Slippery and terrifyingly urgent, funny yet despairingly so, Ritvo (1990–2016) hits all the right notes in an accomplished, surprising, and bizarrely erotic debut made more poignant by his death weeks before publication. Diagnosed with terminal cancer at 22, Ritvo produced vital and unflinching poems that emerge from the unflagging energy of a mind embedded within, yet constantly struggling beyond, the suffering of his body. His mind, he says, is “like a black glove/ you mistake for a man/ in the middle of a blizzard.” Alarming imagery, paired with supple and electric turns of logic and sound, define the collection: “I’m told to set myself goals. But my mind/ doesn’t work that way. I, instead, have wishes// for myself. Wishes aren’t afraid/ to take on their own color and life—/ like a boy who takes a razor from a high cabinet/ puffs out his cheeks and strips them bloody.” In his poem “The End,” Ritvo muses whether “death just meant spending/ all your time with your past.// The more there is, the more loss there is—/ true not only of the world, but of perceiving it,/ even the imagination sizzling on top of it.” Ritvo’s poems sizzle over the all-too-brief fire of his hungry and staggering imagination.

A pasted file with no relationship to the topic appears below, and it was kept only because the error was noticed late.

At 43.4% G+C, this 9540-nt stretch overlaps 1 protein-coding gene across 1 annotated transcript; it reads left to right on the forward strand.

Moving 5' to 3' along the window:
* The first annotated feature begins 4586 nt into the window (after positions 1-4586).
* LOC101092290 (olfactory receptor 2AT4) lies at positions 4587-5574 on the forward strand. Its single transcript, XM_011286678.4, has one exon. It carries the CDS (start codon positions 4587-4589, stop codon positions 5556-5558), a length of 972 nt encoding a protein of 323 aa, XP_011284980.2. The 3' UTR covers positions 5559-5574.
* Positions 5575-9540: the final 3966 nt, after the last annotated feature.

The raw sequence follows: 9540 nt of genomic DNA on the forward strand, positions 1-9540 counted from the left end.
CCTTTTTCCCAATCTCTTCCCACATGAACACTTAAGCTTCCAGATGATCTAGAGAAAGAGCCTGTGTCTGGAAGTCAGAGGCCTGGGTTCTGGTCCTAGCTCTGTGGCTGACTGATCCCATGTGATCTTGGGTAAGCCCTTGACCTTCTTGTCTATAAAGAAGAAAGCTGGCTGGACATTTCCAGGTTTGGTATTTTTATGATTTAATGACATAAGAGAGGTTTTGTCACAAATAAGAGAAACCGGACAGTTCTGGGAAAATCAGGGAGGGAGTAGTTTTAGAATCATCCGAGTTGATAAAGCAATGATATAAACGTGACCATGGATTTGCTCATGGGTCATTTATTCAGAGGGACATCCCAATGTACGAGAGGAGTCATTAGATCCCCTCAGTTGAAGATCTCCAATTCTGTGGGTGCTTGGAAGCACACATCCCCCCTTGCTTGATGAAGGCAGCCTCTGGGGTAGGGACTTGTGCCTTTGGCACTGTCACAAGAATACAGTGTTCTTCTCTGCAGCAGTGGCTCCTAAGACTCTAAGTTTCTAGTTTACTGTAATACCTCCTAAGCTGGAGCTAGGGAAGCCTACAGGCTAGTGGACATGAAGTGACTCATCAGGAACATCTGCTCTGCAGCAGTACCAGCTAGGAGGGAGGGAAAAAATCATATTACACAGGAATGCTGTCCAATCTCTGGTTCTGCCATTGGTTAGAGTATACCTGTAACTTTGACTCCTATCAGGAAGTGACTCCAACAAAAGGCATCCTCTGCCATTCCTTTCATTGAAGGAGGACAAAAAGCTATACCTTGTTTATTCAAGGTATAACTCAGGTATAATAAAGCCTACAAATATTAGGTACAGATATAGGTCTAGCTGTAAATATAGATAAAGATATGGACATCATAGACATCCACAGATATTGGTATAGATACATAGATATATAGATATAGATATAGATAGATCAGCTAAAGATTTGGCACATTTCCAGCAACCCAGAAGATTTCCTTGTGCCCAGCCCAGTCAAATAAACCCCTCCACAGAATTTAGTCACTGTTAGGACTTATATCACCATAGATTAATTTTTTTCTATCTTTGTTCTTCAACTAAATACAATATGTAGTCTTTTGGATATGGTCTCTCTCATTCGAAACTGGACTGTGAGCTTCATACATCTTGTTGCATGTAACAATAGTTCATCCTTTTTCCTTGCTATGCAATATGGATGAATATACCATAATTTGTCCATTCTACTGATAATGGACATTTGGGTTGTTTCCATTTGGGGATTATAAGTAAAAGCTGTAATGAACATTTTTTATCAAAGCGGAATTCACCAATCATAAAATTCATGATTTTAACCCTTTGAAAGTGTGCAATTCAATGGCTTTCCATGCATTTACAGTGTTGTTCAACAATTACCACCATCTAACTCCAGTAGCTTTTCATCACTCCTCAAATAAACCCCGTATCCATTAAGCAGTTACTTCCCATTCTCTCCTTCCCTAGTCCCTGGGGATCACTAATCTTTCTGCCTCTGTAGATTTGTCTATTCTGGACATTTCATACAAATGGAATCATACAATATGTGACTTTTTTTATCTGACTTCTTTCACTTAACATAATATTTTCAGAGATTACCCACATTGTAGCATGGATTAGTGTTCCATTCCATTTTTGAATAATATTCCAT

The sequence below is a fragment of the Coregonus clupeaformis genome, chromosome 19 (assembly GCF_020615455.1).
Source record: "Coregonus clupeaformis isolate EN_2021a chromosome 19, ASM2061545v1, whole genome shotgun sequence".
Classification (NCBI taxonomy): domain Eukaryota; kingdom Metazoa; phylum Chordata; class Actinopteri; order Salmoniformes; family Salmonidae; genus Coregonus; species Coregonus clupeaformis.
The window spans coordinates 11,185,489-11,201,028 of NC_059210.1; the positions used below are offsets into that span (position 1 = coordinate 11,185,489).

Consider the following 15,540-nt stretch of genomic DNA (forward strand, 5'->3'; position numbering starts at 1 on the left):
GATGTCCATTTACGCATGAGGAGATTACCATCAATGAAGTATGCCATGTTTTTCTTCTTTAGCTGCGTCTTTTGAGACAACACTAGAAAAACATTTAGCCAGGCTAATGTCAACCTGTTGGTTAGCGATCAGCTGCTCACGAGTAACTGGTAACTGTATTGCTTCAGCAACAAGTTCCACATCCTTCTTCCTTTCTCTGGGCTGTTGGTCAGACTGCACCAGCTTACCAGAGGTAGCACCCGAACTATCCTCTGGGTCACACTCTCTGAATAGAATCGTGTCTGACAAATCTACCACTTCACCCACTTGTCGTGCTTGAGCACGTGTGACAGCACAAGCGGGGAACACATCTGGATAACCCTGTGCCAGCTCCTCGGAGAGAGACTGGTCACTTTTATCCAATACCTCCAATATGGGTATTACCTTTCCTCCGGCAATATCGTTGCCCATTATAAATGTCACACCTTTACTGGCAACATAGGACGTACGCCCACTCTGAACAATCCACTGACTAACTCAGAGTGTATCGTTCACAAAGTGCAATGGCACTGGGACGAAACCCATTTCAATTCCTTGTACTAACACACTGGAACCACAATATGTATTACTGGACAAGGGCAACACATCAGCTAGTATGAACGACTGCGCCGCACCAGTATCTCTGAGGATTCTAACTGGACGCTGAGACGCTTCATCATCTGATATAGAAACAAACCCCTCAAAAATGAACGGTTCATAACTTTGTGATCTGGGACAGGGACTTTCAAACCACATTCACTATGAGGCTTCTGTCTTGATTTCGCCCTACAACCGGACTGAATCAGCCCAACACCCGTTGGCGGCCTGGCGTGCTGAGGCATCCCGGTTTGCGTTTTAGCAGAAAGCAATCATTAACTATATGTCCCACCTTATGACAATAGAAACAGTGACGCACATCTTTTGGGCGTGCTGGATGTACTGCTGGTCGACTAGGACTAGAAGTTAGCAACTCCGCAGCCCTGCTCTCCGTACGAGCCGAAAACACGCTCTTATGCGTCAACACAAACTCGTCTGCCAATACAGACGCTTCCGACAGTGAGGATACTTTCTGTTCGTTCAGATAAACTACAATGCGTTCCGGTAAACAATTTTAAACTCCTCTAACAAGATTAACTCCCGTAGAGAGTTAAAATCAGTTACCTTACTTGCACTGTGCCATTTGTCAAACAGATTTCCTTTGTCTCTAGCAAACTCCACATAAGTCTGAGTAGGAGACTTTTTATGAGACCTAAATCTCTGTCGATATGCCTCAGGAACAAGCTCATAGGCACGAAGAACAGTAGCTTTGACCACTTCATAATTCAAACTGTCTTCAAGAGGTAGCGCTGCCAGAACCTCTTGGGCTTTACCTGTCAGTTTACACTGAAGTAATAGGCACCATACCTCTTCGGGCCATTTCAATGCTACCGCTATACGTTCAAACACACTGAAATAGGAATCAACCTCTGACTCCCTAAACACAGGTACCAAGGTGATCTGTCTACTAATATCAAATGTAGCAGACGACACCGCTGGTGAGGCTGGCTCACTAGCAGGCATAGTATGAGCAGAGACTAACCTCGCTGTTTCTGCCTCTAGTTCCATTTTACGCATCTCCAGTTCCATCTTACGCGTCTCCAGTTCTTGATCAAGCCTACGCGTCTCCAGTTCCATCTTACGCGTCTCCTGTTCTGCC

Suicidal Jimmy Yee’s multiple attempts at killing himself result in a Groundhog Day–like resetting of where he began, but with bodies piling up with each try. To say any more would spoil intriguing revelation after revelation, as Jimmy begins to sort out what’s happening and comes to a startling conclusion—one that solves the mystery but adds a new layer of horror. What can be said is that Shiga (Meanwhile) has woven a tight and tense narrative that keeps readers intrigued and guessing along with Yee, as he endures the mind-bending ramifications of his situation. Shiga’s art style is a perfect accent to the story, largely due to its resemblance to clip art and the aesthetic of Sesame Street. The rounded, cartoony cuteness adds a perfect icing of incongruity to Shiga’s rich cake of twisted tension. As with Shiga’s other books, there are puzzles aplenty to solve, with an added layer of urgent narrative drive. Originally serialized as a webcomic, the story will prove just as addictive for readers finding it in print.